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Harriton High School


Concussion Information

Background Information: Head injuries pose a serious health risk to students. The LMSD Athletic and Health Services Departments have practices and procedures to promote the health and safety of our student athletes. Students participating in Interscholastic Athletics may be at increased risk for head injuries including concussion. LMSD has procedures to evaluate and manage head injuries for our student athletes. Our procedures are in compliance with Pennsylvania Senate Bill 200 (Pennsylvania Youth Sports concussion Law 2012). Please read the information below for important information about concussions.

Frequently Asked Questions (FAQ)

What is a concussion?

A concussion is a type of traumatic brain injury (TBI) caused by a bump, blow, or jolt to the head that can change the way the brain normally works. Concussions can also occur from a blow to the body that causes the head to move rapidly back and forth. Even what seems to be mild bump or blow to the head can be serious (CDC, 2014). Although most concussions are mild and will resolve completely, all concussions are potentially serious and may result in complications including prolonged brain damage and death if not recognized and managed properly. Proper management of concussion can prevent further injury and help with recovery (CDC, 2014) Children and adolescents are among those at greatest risk of concussion. Most concussions do not result in loss of consciousness. Concussions aren’t visible in the same way that other injuries are visible. In fact, most concussions are not visible on CT scans or MRI. Signs and symptoms of concussion can occur right away, at time of impact, or hours or days later. It is important to know the signs and symptoms of concussion. If your child reports any symptoms of a concussion, or if you notice signs and symptoms of concussion, seek medical attention right away.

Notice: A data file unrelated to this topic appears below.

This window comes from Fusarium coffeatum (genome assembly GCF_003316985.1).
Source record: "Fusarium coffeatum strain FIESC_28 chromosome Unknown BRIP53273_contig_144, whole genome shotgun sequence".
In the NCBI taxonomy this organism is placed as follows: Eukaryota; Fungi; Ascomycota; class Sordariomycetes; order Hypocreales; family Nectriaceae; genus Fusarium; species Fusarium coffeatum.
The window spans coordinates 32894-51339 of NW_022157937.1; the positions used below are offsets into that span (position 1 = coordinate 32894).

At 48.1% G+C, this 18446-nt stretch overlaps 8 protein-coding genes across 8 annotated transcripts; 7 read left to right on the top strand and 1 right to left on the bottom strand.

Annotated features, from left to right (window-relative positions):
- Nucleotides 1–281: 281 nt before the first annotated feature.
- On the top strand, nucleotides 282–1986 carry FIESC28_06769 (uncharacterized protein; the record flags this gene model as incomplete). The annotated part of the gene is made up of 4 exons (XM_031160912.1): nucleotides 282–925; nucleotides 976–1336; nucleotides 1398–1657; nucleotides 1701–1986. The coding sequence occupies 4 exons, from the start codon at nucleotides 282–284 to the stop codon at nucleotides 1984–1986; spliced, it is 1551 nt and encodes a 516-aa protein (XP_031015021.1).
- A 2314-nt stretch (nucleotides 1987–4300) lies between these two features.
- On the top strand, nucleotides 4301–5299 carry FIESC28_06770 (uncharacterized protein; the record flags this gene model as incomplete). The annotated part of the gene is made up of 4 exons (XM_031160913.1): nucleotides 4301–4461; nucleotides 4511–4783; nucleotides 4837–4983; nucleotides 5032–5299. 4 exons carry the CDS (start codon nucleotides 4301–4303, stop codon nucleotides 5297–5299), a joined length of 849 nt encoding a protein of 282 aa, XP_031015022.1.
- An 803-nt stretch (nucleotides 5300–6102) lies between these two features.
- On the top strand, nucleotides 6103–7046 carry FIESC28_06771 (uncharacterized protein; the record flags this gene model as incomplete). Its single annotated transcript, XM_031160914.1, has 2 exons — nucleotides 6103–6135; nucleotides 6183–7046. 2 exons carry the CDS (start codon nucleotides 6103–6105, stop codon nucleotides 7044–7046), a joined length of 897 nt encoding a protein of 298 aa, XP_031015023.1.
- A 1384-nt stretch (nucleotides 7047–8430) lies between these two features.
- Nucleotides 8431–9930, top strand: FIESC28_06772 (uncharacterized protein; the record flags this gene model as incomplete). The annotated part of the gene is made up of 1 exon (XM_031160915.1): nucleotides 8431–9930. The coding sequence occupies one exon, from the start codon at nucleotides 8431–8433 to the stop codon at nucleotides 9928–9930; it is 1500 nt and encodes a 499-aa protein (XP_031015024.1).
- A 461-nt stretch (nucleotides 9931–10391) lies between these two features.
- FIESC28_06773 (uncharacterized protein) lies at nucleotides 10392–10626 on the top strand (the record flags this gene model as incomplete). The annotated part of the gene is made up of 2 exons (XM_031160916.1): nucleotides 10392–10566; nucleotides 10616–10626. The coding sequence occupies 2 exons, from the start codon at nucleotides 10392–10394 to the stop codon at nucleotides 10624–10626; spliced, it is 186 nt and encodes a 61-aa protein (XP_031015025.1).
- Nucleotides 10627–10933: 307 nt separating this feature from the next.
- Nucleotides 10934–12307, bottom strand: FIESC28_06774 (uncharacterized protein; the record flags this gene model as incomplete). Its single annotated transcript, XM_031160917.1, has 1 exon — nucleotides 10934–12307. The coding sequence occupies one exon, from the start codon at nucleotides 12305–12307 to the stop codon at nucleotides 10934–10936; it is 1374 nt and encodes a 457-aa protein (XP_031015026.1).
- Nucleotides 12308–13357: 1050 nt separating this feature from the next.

What are the signs and symptoms of concussion?

Symptoms may include, but are not limited to, one or more of the following:
* Headaches
* "Pressure in the head"
* Neck pain
* Balance problems or dizziness
* Blurred, double, or fuzzy vision
* Sensitivity to light or noise
* Feeling sluggish or slowed down
* Feeling foggy or groggy
* Drowsiness
* Changes in sleep patterns
* Nauseous
* Amnesia
* "Don’t feel right"
* Fatigue or low energy
* Sadness
* Nervous or anxious
* Irritability
* More emotional
* Confusion
* Concentration or memory problems
* Repeating the same question/comment

Signs observed by teammates, parents and coaches include:
* Appears dazed
* Vacant facial expression
* Confused about assignment
* Forgets plays
* Is unsure of game, score, or opponent